I'm not really offended, just curious what the appeal is? I'm not a hunter, however I could see the appeal of wing shooting or perhaps bow hunting deer/elk. But blasting a grizz with a high power rifle? Whats so exciting about killing them...do you eat them? is it just for a trophy? or the 'thrill of the kill'? Some people I have worked with in Alaska guide bear hunters. I know and like them, but I just dont see the appeal
Well, it's sort of interesting. I grew up hunting (bow and rifle) and I really do enjoy it as a sport. I've never been the type to be really elated after I've killed an animal, and I usually feel regret if anything. I think this was the first animal I've harvested that I did not want to eat, usually I think hunting is an outstanding way to understand the consequences of choosing to eat meat and it provides me an opportunity to participate in a process (death) that we (people who choose to eat meat) often do not properly respect or even acknowledge.Unfortunately, this doesn't apply to brown bear hunting.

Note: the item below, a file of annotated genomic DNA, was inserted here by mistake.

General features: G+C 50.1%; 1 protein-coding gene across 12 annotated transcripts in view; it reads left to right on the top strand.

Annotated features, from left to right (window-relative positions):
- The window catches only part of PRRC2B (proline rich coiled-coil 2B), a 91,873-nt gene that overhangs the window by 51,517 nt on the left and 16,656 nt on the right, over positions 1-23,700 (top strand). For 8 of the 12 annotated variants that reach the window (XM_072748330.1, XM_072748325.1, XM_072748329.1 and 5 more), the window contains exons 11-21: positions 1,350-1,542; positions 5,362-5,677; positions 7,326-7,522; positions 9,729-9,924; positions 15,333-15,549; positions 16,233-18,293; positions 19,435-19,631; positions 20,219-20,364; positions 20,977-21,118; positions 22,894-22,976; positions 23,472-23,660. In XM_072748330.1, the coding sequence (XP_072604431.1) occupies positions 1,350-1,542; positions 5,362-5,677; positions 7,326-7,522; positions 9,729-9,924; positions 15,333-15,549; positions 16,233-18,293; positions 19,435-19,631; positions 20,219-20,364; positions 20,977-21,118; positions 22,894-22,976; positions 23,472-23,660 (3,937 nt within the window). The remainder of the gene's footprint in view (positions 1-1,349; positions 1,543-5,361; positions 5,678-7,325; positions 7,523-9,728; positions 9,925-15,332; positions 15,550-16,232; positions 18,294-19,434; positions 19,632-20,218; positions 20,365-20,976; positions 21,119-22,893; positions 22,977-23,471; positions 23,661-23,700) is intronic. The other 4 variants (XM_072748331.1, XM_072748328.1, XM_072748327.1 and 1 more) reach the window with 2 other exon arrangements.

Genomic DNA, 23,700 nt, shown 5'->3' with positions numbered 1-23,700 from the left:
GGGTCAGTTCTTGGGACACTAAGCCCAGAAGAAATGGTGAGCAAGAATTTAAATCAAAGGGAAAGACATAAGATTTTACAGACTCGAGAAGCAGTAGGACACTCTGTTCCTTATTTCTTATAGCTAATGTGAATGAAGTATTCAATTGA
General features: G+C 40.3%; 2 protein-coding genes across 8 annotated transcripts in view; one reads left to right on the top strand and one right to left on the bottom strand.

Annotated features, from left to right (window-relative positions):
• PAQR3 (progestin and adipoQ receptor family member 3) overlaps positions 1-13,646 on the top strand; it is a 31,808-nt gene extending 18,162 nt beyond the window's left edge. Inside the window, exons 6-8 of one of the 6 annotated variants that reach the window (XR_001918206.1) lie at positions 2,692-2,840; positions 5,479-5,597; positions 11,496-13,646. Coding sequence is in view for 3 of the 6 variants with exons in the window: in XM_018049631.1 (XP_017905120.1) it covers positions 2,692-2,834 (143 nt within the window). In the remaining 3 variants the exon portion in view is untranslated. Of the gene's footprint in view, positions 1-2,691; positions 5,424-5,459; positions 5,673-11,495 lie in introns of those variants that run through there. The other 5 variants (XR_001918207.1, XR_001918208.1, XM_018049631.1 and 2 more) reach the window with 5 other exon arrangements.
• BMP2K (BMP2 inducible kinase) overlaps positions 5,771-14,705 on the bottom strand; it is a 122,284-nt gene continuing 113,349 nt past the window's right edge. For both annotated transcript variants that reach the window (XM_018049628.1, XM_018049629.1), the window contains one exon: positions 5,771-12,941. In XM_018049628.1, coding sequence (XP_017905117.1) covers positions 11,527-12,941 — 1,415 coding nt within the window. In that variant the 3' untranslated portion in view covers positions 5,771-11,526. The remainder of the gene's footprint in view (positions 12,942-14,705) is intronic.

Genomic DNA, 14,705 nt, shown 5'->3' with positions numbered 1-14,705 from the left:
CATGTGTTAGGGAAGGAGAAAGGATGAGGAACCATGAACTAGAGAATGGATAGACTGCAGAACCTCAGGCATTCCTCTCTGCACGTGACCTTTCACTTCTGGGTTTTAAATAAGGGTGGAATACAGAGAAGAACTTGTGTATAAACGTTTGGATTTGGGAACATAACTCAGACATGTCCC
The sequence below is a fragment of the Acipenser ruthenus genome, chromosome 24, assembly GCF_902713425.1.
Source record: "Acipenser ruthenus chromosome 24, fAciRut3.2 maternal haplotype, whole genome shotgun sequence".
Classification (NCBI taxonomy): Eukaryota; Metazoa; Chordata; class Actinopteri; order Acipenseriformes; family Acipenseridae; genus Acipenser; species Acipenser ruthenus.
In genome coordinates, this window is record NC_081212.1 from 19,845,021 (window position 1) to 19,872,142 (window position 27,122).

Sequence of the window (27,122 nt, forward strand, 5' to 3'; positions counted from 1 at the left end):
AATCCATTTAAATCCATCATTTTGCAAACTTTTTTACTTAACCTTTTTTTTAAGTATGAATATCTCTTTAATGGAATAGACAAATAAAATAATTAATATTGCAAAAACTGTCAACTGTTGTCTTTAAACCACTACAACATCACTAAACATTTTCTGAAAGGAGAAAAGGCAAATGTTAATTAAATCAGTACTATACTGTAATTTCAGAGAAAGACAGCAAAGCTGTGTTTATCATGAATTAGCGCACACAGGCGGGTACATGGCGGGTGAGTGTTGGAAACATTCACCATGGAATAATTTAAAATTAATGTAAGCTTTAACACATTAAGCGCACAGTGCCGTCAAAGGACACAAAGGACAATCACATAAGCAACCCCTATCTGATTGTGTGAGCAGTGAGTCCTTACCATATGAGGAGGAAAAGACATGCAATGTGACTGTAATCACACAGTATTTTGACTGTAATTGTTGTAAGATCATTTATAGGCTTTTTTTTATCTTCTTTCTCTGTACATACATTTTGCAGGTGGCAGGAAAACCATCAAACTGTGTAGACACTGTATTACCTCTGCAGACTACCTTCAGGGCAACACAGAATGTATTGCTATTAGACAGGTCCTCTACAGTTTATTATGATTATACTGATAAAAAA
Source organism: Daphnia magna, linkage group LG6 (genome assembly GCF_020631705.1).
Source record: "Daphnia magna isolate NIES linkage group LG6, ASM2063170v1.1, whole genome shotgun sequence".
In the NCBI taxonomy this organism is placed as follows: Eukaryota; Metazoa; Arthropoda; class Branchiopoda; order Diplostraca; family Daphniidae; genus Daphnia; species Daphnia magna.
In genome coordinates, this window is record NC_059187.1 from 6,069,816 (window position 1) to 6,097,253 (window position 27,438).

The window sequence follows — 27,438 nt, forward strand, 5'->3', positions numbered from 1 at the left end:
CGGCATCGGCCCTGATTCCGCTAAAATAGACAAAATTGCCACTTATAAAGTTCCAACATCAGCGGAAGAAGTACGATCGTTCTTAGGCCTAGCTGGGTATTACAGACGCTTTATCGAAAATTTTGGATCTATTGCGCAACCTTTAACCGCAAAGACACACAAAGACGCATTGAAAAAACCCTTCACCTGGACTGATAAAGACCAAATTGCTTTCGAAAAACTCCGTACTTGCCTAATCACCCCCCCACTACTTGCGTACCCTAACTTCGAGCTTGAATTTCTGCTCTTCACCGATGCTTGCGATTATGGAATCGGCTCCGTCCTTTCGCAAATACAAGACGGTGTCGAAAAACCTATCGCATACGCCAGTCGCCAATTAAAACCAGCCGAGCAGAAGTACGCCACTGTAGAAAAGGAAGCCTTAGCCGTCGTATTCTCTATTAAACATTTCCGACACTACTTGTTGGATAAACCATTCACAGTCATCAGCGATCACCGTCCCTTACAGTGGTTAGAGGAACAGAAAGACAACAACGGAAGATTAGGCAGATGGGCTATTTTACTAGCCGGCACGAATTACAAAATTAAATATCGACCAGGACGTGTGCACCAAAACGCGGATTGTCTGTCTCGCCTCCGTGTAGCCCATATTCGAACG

I hunted bear all spring (20+ days) and I had a couple of good opportunities to shoot a bear, but I decided to wait for a better bear and a better situation (hunting solo, so I wanted to minimize the risk on my behalf). This Fall, after guiding wrapped up, I had a week to hunt and this bear was one of the few that was still hanging around in our drainage. I actually hadn't seen a bear for about two weeks (being on the river every day for those two weeks). The bear showed up right around dusk and the wind afforded me an chance to stalk the animal. I had planned a 100 yd shot, but the bear was out of sight during part of my time pursuing it and it came out much closer than I had anticipated, I ended up shooting it off hand at about 30 yds. I must admit I would not have been personally "Ok" shooting a brown bear prior to spending so much time where I live and knowing their abundance in the Bristol Bay region as well as having adequate time to understand how my choice would impact the "system".
From my perspective, it is a trophy hunt. it is a rush. and it is very well recieved by most who live around the river and in the town (a lot of property is lost to bears, so locals are generally happy to have another bear off the river, I don't justify it this way however). It is not wise to persue a late Fall bear with a bow so I used a high power rifle. Even with a well placed shot, this bear still ran 100 yds. I don't think this clearly explains the appeal of hunting dangerous game, I definitely don't believe it is for everyone, and it is not somthing I take lightly or do regularly. Keep the converstion going. -Dan
Pretty good statement! Dan. As soon as you feel comfortable about the fair chase and follow the regulation. This is fine with me. As you know these are predators and are sensitive to the ecosystem. I think you are a respectful hunter!